There is an article in the book devoted to further comparing and contrasting these two types of errors. Some time in the future, I hope to get around to adding a video on the subject. (Currently working on a playlist of videos about Regression.) See the__videos page__ of this website for the latest status of videos completed and planned.

]]>Since the person performing the test is the one who gets to select the value for Alpha,

The answer is, selecting a low value for Alpha comes at price.

There is an article in the book devoted to further comparing and contrasting these two types of errors. Some time in the future, I hope to get around to adding a video on the subject. (Currently working on a playlist of videos about Regression.) See the

The *F*-test compares the Variances from 2 different Populations or Processes. It basically divides one Variance by the other and uses the appropriate *F *Distribution to determine whether there is a Statistically Significant difference.

If you're familiar with*t*-tests, the *F*-test is analogous to the 2-Sample *t*-test. The *F*-test is a __Parametric__ test. It requires that the data from both the 2 Samples each be roughly Normal.

The following compare-and-contrast table may help clarify these concepts:

If you're familiar with

The following compare-and-contrast table may help clarify these concepts:

Chi-Square (like *z*, *t*, and *F*) is a Test Statistic. That is, it has an associated family of Probability Distributions.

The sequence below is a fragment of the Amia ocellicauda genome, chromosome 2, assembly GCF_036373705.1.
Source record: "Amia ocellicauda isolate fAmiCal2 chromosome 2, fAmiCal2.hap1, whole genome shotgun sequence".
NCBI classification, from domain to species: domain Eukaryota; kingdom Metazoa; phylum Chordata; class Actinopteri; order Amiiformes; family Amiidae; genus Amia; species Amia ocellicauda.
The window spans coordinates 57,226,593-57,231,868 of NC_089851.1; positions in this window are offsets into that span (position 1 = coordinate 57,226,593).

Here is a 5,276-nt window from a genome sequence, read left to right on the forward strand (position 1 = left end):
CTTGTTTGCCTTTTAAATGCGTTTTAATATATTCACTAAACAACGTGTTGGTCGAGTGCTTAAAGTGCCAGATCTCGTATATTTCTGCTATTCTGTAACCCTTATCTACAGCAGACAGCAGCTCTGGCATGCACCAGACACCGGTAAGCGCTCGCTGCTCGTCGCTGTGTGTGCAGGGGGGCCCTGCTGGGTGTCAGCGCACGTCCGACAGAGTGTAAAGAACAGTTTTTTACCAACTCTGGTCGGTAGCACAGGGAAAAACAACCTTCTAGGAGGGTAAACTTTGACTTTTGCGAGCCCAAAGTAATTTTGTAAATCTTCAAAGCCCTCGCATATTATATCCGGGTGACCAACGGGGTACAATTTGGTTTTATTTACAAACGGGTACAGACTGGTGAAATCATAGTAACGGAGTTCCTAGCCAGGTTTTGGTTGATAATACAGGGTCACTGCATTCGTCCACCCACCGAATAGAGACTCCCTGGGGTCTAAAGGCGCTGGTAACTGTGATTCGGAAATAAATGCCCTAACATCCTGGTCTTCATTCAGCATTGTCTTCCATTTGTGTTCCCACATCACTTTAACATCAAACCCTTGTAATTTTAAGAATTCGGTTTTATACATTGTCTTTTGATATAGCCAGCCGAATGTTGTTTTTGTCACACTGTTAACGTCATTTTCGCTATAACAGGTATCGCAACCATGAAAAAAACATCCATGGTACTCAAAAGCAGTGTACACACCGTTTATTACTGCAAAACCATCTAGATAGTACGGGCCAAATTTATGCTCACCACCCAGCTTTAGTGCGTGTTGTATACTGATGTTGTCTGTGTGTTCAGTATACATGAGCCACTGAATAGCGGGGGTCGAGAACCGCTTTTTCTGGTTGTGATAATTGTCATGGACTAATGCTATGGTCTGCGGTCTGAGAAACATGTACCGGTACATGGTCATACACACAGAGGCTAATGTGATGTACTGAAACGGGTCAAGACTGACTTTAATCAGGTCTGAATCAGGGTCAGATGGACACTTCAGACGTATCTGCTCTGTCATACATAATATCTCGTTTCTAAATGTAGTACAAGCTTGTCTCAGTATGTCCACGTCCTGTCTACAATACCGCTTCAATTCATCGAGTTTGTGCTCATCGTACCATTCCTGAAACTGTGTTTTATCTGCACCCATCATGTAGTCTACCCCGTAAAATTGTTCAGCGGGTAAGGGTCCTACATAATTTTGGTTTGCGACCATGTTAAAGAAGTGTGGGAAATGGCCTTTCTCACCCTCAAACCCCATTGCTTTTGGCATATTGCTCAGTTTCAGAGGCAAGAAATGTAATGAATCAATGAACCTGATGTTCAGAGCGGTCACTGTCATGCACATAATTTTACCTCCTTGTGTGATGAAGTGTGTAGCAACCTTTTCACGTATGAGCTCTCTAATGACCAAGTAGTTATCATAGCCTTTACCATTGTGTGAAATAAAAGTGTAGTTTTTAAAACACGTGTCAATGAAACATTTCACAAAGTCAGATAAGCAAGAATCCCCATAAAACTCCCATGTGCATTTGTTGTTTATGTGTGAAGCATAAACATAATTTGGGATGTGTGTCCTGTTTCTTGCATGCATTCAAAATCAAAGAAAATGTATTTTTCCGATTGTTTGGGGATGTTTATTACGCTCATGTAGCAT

The Chi-Square Test for the Variance compares the Variance from a Single Population or Process to a Variance that we specify. That specified Variance could be a target value, a historical value, or anything else.

Since there is only 1 Sample of data from the single Population or Process, the Chi-Square test is analogous to the 1-Sample*t*-test.

In contrast to the the*F*-test, the Chi-Square test is __Nonparametric__. It has no restrictions on the data.

__Videos__: I have published the following relevant videos on my YouTube channel, "__Statistics from A to Z__"

]]>The Chi-Square Test for the Variance compares the Variance from a Single Population or Process to a Variance that we specify. That specified Variance could be a target value, a historical value, or anything else.

Since there is only 1 Sample of data from the single Population or Process, the Chi-Square test is analogous to the 1-Sample

In contrast to the the

*F*Distribution:__https://youtu.be/w1TvaQgoNCY__- Chi-Square -- the Test Statistic and Its Distributions:
__https://youtu.be/RJMNkzuxOA4__ *t*: the Test Statistic and Its Distributions:__youtu.be/3GCJU_RCgoM__

- Center: e.g. Mean
- Variation: e.g. Standard Deviation
- Shape: e.g. Skewness

Skewness is a case in which common usage of a term is the opposite of statistical usage. If the average person saw the Distribution on the left, they would say that it's skewed to the right, because that is where the bulk of the curve is. However, in statistics, it's the opposite. The Skew is in the direction of the long tail.

If you can remember these drawings, think of**"the tail wagging the dog."**

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If you can remember these drawings, think of

See the Videos pages of this website for a listing of available and planned videos.